In order to keep up with the demands of computer users, data center administrators often must link together large numbers of computers. These clusters are used for large computing tasks like simulating the weather or serving up the billions of Web pages visited daily. These "server farms" collectively draw a large amount of power. (A 2007 report by the U.S. Environmental Protection Agency estimated that power used by data centers in the U.S. had doubled between 2000 and 2006 and is set to double again by 2014.) "If these things would replace the cores of a virtualized farm of servers I'd be interested," says Eric Schwartz, a CSAIL system administrator. "If these things can compare with [server farms']…computational throughput at a fraction of the power consumption, that's intoxicating."

This trend toward low-power computing is on the rise. Microsoft recently announced that it is testing servers powered by Intel's tiny Atom processor, the chief competitor to the ARM processor that powers the SheevaPlug. The hope is that, although these servers may require more processors to do the same job as more powerful computers, they will, on the whole, draw less electricity.

4. Data availability:
San Francisco-based Cloud Engines Inc., the first company to license Marvell's SheevaPlug, sells a device called the Pogoplug based on the technology that computer users can connect to their hard drive (via a USB port) to make the entire contents of that drive available via the Internet. With a Pogoplug attached to the hard drive storing your information at home, you could access that information even if you are sitting in a Starbucks a thousand miles away, says Daniel Putterman, CEO of Cloud Engines.

5. Data mining:
Once servers are cheap and ubiquitous enough, they allow for interesting monitoring tasks of all sorts of devices, like vending machines. "Back in the day, some hackers hooked it up to the network, and anyone could connect to it and check the selection and supply levels of the sodas," says Jason Biddle, a first-year master's student in the M.I.T. Computation for Design and Optimization program. The soda machine is no longer connected to the net but, Biddle says, "we tossed around the idea of finding a small Web server [like the SheevaPlug] to bring the soda machine back to its former glory. I'm sure someone out there could use the data to find an unknown trend among soda drinkers." With low-cost and low-power servers, it is no longer prohibitive to start connecting devices to the Net, he adds. "Information from those devices could then be aggregated and mashed up with other streams to lend new insight."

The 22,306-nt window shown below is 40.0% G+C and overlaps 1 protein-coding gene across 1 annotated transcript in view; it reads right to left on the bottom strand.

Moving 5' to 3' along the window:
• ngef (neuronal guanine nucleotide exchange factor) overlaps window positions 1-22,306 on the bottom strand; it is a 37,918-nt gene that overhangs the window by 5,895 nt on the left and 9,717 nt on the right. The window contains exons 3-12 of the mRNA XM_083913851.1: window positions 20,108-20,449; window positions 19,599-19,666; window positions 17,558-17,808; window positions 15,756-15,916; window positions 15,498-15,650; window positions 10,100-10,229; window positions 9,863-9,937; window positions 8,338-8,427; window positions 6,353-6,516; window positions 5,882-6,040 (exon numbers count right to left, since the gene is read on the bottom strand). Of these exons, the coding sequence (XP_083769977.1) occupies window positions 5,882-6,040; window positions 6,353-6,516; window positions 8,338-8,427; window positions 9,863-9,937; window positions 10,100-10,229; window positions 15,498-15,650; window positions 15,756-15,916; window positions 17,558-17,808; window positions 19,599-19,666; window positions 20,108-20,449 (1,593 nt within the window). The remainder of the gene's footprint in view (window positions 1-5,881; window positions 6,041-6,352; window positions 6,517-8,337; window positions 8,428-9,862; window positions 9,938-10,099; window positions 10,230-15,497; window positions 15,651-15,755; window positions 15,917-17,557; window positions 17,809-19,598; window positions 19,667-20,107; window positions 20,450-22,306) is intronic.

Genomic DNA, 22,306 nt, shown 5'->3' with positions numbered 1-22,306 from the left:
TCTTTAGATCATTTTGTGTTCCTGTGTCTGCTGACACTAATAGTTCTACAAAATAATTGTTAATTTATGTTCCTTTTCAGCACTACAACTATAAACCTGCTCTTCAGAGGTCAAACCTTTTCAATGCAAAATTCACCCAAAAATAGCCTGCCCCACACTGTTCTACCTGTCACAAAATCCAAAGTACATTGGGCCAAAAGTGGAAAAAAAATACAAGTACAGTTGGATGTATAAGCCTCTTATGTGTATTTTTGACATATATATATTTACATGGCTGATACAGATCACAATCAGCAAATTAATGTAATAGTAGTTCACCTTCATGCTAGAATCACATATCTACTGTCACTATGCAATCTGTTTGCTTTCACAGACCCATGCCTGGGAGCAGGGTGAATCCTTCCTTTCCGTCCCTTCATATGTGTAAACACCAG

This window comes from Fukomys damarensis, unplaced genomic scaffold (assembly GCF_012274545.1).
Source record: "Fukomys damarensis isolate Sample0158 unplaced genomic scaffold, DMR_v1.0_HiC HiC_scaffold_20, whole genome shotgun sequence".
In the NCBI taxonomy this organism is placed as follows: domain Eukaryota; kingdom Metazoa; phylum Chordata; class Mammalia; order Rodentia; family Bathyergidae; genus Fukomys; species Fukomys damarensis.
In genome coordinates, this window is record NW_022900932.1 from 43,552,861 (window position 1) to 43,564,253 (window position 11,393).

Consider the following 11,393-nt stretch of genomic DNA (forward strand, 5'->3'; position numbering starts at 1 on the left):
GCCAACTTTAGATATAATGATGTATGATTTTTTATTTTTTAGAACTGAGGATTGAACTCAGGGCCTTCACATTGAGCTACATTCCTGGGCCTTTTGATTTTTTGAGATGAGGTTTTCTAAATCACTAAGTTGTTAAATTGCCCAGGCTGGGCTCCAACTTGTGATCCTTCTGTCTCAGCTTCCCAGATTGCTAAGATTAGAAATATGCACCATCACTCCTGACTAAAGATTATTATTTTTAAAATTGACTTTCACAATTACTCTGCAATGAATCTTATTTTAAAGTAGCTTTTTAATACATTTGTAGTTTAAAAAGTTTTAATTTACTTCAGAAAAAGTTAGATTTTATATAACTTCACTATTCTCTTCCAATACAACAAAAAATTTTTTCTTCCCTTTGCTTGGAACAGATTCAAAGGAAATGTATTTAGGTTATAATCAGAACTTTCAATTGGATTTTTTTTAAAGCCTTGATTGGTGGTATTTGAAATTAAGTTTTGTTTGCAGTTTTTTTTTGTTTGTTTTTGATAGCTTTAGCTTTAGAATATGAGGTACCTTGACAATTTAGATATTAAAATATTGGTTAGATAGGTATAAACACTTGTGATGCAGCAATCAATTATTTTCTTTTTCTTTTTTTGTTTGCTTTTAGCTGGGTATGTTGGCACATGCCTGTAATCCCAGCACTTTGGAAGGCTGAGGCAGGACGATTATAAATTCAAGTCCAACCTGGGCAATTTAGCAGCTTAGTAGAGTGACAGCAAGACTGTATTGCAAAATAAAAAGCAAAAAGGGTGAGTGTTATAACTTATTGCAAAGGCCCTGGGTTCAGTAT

6. Life filter:
SheevaPlug could be used to monitor incoming e-mail and other information, presorting it before you open your in-box. "I think it's important to view this as not only an always-on storage resource but an always-on processing resource," says Luke Hutchison, a fourth-year PhD candidate in CSAIL. "The device has enough power to run a decent machine-learning algorithm. It could sit there logged into my e-mail account and be learning from my reading and categorizing habits and would try to tag or star messages before I get to them based on what it thinks I would be most likely to want to read immediately or classify a certain way."

7. Surveillance:
Video security could also be a SheevaPlug strength. "We're in discussions with service providers about remote service capability," Mukhopadhyay says. "A lot of people have cheap USB [digital] cameras in their home. With SheevaPlug you can plug in a camera, and with the right software, you can get a surveillance camera. These retail for $700 to $800, so you can imagine service providers trying to sell this as remote surveillance."

8. You name it:
Because SheevaPlug uses the Linux operating system and open-source software (both of which can be downloaded for free), it could be a cheap Web server, a source-code repository, a backup server or countless other things. "In general," M.I.T.'s Hutchinson says, "it would be possible to host a lot of different types of services on such a box."